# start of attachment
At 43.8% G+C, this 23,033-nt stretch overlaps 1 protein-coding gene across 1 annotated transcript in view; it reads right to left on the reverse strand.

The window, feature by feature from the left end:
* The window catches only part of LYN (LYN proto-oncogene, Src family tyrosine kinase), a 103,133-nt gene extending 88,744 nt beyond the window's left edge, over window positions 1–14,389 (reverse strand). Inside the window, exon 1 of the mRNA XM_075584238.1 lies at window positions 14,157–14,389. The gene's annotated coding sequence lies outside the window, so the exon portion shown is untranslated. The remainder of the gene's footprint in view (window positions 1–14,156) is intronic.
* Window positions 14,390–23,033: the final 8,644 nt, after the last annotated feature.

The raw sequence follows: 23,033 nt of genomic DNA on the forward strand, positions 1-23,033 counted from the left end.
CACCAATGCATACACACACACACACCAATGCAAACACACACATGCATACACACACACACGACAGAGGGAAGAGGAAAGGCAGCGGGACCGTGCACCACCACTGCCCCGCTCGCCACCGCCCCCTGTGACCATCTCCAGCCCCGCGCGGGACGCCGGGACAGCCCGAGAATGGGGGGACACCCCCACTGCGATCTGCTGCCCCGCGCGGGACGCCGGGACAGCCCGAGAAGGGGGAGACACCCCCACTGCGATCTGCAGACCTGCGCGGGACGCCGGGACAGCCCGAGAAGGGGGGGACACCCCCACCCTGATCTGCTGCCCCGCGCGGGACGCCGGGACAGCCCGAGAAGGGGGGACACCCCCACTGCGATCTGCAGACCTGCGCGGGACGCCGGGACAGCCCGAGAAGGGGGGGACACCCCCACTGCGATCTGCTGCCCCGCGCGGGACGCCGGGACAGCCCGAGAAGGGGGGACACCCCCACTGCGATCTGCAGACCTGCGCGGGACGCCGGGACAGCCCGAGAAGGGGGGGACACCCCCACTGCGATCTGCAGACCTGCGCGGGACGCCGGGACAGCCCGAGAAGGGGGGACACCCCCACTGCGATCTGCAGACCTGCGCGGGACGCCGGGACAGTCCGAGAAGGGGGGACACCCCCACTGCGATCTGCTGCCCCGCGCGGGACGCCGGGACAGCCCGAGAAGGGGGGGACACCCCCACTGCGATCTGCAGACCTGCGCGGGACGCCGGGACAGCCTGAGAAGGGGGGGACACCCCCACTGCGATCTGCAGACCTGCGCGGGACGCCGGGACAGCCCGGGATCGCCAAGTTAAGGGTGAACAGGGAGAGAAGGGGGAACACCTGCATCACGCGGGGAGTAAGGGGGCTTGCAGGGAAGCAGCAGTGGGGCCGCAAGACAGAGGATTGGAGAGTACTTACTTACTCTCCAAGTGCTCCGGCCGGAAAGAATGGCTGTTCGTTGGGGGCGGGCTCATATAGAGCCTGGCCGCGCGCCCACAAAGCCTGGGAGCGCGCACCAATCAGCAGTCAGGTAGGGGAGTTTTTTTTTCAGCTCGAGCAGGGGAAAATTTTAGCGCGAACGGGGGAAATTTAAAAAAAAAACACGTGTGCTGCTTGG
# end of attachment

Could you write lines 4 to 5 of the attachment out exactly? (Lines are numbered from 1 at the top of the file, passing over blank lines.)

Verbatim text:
* Window positions 14,390–23,033: the final 8,644 nt, after the last annotated feature.

The raw sequence follows: 23,033 nt of genomic DNA on the forward strand, positions 1-23,033 counted from the left end.